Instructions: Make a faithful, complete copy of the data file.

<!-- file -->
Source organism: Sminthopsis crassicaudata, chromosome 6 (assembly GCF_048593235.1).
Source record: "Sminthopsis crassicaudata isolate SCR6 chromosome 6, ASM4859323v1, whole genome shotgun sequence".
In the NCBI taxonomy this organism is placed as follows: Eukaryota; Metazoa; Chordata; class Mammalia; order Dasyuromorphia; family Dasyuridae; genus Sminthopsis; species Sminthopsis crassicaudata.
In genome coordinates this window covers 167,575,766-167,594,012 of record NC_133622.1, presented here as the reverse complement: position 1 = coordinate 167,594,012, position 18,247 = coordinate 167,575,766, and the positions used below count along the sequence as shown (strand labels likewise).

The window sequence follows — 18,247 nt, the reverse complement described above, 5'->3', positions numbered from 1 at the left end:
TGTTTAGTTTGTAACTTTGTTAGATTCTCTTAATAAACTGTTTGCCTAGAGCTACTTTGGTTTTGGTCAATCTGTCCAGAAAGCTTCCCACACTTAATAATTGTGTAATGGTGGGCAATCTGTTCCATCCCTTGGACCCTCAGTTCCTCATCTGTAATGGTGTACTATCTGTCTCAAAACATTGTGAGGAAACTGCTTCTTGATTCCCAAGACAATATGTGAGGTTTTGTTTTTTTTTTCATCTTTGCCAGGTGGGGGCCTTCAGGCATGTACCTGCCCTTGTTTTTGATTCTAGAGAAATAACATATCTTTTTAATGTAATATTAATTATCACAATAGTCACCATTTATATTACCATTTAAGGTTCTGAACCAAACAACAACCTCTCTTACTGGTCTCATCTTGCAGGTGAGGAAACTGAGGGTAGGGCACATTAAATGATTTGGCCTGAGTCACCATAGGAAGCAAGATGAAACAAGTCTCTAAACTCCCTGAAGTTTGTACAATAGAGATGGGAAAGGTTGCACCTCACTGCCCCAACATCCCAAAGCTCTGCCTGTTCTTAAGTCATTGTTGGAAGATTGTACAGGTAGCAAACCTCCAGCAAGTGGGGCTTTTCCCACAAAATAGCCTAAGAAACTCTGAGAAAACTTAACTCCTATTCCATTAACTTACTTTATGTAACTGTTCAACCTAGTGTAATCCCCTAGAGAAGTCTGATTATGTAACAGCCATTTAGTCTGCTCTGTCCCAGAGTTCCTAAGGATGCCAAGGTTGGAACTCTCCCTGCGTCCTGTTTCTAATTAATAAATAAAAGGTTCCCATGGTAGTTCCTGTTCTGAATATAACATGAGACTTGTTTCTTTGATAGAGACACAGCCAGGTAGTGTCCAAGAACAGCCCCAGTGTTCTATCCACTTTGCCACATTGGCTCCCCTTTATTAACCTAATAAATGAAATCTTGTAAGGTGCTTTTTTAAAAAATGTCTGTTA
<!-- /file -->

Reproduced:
Source organism: Sminthopsis crassicaudata, chromosome 6 (assembly GCF_048593235.1).
Source record: "Sminthopsis crassicaudata isolate SCR6 chromosome 6, ASM4859323v1, whole genome shotgun sequence".
In the NCBI taxonomy this organism is placed as follows: Eukaryota; Metazoa; Chordata; class Mammalia; order Dasyuromorphia; family Dasyuridae; genus Sminthopsis; species Sminthopsis crassicaudata.
In genome coordinates this window covers 167,575,766-167,594,012 of record NC_133622.1, presented here as the reverse complement: position 1 = coordinate 167,594,012, position 18,247 = coordinate 167,575,766, and the positions used below count along the sequence as shown (strand labels likewise).

The window sequence follows — 18,247 nt, the reverse complement described above, 5'->3', positions numbered from 1 at the left end:
TGTTTAGTTTGTAACTTTGTTAGATTCTCTTAATAAACTGTTTGCCTAGAGCTACTTTGGTTTTGGTCAATCTGTCCAGAAAGCTTCCCACACTTAATAATTGTGTAATGGTGGGCAATCTGTTCCATCCCTTGGACCCTCAGTTCCTCATCTGTAATGGTGTACTATCTGTCTCAAAACATTGTGAGGAAACTGCTTCTTGATTCCCAAGACAATATGTGAGGTTTTGTTTTTTTTTTCATCTTTGCCAGGTGGGGGCCTTCAGGCATGTACCTGCCCTTGTTTTTGATTCTAGAGAAATAACATATCTTTTTAATGTAATATTAATTATCACAATAGTCACCATTTATATTACCATTTAAGGTTCTGAACCAAACAACAACCTCTCTTACTGGTCTCATCTTGCAGGTGAGGAAACTGAGGGTAGGGCACATTAAATGATTTGGCCTGAGTCACCATAGGAAGCAAGATGAAACAAGTCTCTAAACTCCCTGAAGTTTGTACAATAGAGATGGGAAAGGTTGCACCTCACTGCCCCAACATCCCAAAGCTCTGCCTGTTCTTAAGTCATTGTTGGAAGATTGTACAGGTAGCAAACCTCCAGCAAGTGGGGCTTTTCCCACAAAATAGCCTAAGAAACTCTGAGAAAACTTAACTCCTATTCCATTAACTTACTTTATGTAACTGTTCAACCTAGTGTAATCCCCTAGAGAAGTCTGATTATGTAACAGCCATTTAGTCTGCTCTGTCCCAGAGTTCCTAAGGATGCCAAGGTTGGAACTCTCCCTGCGTCCTGTTTCTAATTAATAAATAAAAGGTTCCCATGGTAGTTCCTGTTCTGAATATAACATGAGACTTGTTTCTTTGATAGAGACACAGCCAGGTAGTGTCCAAGAACAGCCCCAGTGTTCTATCCACTTTGCCACATTGGCTCCCCTTTATTAACCTAATAAATGAAATCTTGTAAGGTGCTTTTTTAAAAAATGTCTGTTA